Wednesday, April 21, 2010

Poor Corey Dillon

Poor guy is having a bad month -- he was busted for DUI this morning, and TMZ has learned his wife just filed for divorce.

Desiree Dillon filed a petition for divorce earlier this month in L.A. County Superior Court, citing irreconcilable differences.

The couple has three children and have been married for 10 years. According to court documents, Desiree wants full legal and physical custody of the kids -- with Corey getting visitation.

In the filing, Desiree is asking the former New England Patriots star to fork over cash for spousal support and attorney's fees.

As for the DUI -- Corey was pulled over by L.A. County Sheriff's deputies at 3:38am today near Malibu on Mulholland Drive. He's still in custody.

UPDATE: Dillon was released from custody -- he's expected back in court in June.

As for why cops pulled Dillon over to begin with, officers claim they noticed a man in a red Chevy Camaro driving slowly behind them. When cops approached the car, they claim Dillon admitted to drinking earlier in the evening.

Read more:

Wednesday, April 7, 2010

Family angry at DA's Office

Relatives of the Poway couple killed in their home on Easter Sunday by a neighbor blamed the District Attorney’s Office Tuesday for the deaths and read from a letter written by one of the victims that eerily predicted what was to come.

The neighbor, Robert Reed, had stabbed two members of the family in 2008, leading to criminal charges that prosecutors later dropped. About 6 p.m. Sunday, Reed shot to death Mitch Cunnyngham, 58, and his wife, Diane “Dee Dee” Cunnyngham, 56.

After the incident in 2008, Mitch Cunnyngham wrote to the lead prosecutor, Michael Zachry, “By doing this you have emboldened Mr. Reed.”

Cunnyngham said Reed had access to many weapons that were found in his home during a police search.

“What will now be the weapon of his choice?” he wrote. “The only weapon my family has is common sense, four video cameras, avoidance and fear ... What’s next? Who’s next? And what will be the result? You and the DA’s Office will carry this burden with you when it happens.”

Zachry did not return a call seeking comment. A spokesman for the District Attorney’s Office said a statement released Monday will be its only response: “Charges against Robert Reed were dismissed in 2008 after conflicting evidence came to light. ... It is our ethical duty as prosecutors to continually evaluate the strength of our cases and dismiss charges when appropriate.”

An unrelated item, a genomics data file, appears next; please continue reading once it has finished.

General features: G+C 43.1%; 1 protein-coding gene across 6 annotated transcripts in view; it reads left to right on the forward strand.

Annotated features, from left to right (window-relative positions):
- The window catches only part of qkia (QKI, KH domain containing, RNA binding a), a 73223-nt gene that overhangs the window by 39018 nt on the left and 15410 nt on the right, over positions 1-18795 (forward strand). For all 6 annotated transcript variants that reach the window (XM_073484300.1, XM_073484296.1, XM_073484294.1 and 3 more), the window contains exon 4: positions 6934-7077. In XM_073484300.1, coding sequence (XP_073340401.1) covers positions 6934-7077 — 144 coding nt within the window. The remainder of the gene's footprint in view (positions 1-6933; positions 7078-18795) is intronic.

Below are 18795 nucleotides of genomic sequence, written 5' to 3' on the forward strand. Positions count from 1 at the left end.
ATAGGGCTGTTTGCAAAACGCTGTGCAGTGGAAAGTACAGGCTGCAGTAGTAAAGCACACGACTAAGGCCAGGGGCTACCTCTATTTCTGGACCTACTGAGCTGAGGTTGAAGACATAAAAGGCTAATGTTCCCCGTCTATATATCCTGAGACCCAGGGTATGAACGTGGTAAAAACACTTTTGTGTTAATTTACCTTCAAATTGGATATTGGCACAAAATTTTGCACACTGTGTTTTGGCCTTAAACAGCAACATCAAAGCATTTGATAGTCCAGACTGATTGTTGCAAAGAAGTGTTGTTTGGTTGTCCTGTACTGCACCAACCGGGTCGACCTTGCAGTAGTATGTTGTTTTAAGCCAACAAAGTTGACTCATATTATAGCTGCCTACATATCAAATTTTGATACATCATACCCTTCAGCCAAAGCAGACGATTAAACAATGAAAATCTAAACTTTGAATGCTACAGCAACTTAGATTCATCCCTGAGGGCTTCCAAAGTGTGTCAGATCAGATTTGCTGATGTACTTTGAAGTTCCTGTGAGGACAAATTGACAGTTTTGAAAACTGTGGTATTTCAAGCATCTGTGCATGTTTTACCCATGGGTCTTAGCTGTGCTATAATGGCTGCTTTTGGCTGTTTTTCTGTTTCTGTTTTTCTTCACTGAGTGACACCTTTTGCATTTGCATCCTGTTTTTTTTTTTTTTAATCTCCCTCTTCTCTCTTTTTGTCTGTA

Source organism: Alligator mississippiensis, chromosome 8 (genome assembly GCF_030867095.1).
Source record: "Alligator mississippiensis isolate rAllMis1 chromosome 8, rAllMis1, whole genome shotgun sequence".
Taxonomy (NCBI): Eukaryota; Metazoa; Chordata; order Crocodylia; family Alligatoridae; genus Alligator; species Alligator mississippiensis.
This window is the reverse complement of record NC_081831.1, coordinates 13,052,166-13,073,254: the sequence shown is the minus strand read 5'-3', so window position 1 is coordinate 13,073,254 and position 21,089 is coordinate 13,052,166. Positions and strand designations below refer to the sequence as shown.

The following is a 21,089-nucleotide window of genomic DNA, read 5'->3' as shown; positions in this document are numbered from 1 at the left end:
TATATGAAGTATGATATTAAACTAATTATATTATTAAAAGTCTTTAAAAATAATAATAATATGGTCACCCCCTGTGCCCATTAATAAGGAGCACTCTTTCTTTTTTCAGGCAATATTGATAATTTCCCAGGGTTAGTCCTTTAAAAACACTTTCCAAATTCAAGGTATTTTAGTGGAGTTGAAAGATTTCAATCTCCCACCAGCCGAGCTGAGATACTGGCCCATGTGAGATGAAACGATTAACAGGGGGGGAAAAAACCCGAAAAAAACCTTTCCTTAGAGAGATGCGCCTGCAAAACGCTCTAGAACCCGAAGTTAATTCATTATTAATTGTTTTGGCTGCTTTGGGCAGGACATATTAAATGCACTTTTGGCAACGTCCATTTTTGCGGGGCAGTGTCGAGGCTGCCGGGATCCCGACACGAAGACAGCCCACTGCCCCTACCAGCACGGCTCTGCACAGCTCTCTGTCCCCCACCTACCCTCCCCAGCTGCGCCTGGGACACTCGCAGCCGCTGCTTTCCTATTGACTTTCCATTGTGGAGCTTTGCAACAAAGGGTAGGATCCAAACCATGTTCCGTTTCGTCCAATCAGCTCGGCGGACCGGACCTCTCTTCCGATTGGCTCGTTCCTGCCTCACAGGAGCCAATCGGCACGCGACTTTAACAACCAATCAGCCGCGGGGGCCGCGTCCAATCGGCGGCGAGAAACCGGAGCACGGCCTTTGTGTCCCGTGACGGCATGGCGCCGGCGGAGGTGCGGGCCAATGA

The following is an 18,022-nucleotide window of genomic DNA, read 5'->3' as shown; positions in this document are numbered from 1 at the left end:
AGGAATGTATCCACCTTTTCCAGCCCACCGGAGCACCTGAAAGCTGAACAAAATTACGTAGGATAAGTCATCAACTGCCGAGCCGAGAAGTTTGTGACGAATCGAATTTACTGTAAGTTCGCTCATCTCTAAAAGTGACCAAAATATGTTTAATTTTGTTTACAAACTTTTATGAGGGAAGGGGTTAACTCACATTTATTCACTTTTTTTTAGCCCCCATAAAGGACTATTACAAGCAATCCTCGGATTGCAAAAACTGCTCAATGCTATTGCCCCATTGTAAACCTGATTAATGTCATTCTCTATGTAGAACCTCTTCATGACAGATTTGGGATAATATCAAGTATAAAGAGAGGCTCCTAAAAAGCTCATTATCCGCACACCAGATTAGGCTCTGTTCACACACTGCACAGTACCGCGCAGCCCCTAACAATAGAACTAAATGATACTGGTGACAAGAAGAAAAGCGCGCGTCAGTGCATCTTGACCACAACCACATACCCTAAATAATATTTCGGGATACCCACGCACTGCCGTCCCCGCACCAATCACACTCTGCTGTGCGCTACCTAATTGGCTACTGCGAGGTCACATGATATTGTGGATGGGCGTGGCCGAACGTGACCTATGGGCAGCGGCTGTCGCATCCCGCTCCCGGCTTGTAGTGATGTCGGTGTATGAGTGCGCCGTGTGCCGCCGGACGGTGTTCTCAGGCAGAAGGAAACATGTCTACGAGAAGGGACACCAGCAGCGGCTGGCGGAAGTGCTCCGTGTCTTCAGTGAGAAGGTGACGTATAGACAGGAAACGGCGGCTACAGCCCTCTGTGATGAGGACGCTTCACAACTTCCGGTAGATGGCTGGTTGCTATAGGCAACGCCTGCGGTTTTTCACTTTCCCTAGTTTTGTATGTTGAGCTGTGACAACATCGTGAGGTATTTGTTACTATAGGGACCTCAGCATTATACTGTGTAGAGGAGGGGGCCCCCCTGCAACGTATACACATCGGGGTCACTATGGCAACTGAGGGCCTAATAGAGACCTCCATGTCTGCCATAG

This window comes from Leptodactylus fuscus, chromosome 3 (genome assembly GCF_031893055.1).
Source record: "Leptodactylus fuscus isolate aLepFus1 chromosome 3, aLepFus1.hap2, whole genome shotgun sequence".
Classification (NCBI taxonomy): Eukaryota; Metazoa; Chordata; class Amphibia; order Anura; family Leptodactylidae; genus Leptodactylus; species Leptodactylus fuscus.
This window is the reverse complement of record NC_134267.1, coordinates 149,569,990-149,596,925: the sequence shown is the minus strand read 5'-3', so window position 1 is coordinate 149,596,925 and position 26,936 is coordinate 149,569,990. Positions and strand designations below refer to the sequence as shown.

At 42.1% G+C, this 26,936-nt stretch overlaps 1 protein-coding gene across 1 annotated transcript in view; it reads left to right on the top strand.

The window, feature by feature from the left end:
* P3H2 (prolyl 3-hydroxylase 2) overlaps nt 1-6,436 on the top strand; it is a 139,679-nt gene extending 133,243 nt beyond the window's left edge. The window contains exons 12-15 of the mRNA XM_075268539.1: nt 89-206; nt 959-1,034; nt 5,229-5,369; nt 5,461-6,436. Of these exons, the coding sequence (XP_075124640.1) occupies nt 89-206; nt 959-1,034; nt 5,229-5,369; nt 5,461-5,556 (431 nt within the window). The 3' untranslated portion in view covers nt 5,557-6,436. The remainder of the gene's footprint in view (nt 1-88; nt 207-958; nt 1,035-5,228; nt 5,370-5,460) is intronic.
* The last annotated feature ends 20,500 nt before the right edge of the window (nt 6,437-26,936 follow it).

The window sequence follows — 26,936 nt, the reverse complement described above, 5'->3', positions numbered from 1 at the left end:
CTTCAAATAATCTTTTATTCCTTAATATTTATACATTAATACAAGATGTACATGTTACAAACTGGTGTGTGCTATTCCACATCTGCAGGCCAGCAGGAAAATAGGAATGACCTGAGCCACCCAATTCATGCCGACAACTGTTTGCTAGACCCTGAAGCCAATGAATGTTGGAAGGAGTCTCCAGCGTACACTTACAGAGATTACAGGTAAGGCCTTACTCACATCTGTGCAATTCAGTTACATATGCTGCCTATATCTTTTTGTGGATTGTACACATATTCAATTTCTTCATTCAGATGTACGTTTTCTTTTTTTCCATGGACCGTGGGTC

Reed, 59, was shot and killed by sheriff’s deputies as he pointed a shotgun at them. His death ended a feud with the Cunnynghams that had lasted more than a decade.

About a dozen relatives of the Cunnynghams’ gathered Tuesday outside the couple’s house on Olive Grove Place to speak to the news media.

“Two days ago, a man named Robert Clifford Reed took it upon himself to brutally terrorize and in cold blood mindlessly murder my parents,” said David Cunnyngham, one of Reed’s stabbing victims in 2008.

“The events leading up to this past weekend were the culmination of childish fistfights, meaningless exchanging of words, wasted court proceedings, and even more seriously, a stabbing incident in which I am convinced Mr. Reed was intent on ending my life.”

Cunnyngham said his parents were so concerned about Reed that they installed surveillance cameras outside their house. He said the county Sheriff’s Department now has the tapes, which he said show much of Reed’s assault and may include images of him returning to his house to get another gun after the first misfired.

Cunnyngham said he believes Reed would have killed his wife, Myrna, and their 8-year-old daughter, Gabriella, who were hiding in a bathroom when the shootings occurred in the family room. He said he doesn’t know what sparked the rage.

Reed was an ex-naval officer and longtime employee of General Atomics as a technical writer and editor. In 2008, he was charged with assault with a deadly weapon after he stabbed David Cunnyngham and his mother during an altercation. Reed was headed for trial when the District Attorney’s Office dropped the case.

“Was there nothing that the justice system could have done to punish this man for the prior incidents?” David Cunnyngham asked.

Don Cunnyngham, Mitch’s brother, said the family has hired a lawyer to consider suing the county.

Former District Attorney Paul Pfingst, who is now in private practice, said such a lawsuit would be very difficult to win.

“Prosecutorial and judicial immunity are two of the strongest immunities in civil law,” Pfingst said. “It’s designed to stop second-guessing in these types of situations. The prospects of success in such a suit are extremely remote.”